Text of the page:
With preparations underway for the World Cup to be hosted in South Africa in 2010, evictions have been carried out with more on the way. The South African government, instead of protecting the tenure rights of its citizens, is investing in development projects which are the reasons for these mass evictions. The state intends to clear slums in time for the World Cup and is looking into setting up a paramilitary force to control the revolts made by shack dwellers, like those who make up the Abahlali baseMjondolo movement.

For these reasons, the Abahlali baseMjondolo movement is countering the state’s pressures to evict them from their homes, and is demanding that the state provide electricity to all shacks with the same urgency and speed with which they built the stadiums for the World Cup. Further, they demand that their settlements must be upgraded through democratic development methods which are inclusive of their needs in the planning process. Lastly, they call for a moratorium on the sale of private development of all urban land until the shack dwellers are housed in adequate housing.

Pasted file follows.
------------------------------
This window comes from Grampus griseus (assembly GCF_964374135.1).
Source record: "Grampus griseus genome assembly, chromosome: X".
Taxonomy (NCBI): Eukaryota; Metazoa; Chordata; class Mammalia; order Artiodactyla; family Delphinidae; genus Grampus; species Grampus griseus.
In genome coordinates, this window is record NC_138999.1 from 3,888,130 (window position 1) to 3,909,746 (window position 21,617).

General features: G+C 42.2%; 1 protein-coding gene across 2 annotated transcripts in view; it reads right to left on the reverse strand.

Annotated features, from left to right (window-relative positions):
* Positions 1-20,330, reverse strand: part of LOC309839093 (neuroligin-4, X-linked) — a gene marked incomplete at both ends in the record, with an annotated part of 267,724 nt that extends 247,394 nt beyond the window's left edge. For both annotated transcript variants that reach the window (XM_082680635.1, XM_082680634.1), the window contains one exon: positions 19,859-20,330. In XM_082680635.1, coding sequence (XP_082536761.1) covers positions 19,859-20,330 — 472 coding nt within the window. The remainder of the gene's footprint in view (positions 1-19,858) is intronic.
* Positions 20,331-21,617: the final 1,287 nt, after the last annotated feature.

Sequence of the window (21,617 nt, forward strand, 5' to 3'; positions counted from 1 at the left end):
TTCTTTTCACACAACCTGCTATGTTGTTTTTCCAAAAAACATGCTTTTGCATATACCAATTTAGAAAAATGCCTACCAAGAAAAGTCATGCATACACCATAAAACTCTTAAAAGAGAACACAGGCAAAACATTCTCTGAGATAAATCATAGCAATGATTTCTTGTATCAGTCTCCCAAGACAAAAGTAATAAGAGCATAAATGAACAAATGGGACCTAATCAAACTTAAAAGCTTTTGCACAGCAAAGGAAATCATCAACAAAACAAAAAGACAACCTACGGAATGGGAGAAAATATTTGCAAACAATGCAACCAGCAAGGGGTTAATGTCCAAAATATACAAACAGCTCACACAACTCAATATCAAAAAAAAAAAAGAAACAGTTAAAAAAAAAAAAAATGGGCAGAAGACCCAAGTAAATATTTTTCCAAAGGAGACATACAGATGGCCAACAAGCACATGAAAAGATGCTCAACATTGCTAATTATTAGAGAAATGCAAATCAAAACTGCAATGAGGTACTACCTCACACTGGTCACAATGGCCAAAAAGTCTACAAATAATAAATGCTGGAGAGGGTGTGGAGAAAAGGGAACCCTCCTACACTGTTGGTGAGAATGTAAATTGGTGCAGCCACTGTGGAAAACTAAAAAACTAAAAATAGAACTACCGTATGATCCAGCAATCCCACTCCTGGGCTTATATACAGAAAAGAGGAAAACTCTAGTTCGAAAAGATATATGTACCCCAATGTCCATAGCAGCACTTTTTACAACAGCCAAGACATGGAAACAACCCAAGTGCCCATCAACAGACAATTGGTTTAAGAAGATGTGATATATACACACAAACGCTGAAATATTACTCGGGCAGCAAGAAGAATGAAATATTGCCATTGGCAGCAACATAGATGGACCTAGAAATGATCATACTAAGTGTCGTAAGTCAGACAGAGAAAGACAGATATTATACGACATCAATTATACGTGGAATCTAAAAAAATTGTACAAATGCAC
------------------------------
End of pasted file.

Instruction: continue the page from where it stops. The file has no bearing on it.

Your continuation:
The Abahlali baseMjondolo movement and the Right to the City

In addition to fighting for adequate housing and against mass evictions from their shack settlements, the Abahlali baseMjondolo movement is fighting for the right to the city. As stated in a press statement made on 3 November 2008, “Across the country the government is chasing the poor people out of the cities. Across the country we are mobilizing to defend our right to the cities”. In effect, these shack dwellers need not only a roof over their heads, but the right to remain where they are living in the city because with this right comes the ability to fulfill their rights to work, education, and healthcare. They reject the governments’ proposal of their re-ruralisation – the expulsion of their communities to rural areas where they would be isolated from services and sources of livelihood which they have access to within the city. As they articulate “poor people must be allowed to remain in the city”. That is why they are fighting by manifestation violently repressed by the police. They are not only demanding adequate housing, but for the implementation of the government’s “Breaking New Ground Policy”: a progressive housing policy that stresses participatory housing upgrades, which unfortunately has never been implemented. They recognize, as a goal for their own efforts, the achievements made by the Brazilian social movements that pressured the Brazilian government to pass the City Statue in 2001 after years of struggle by poor people’s movements.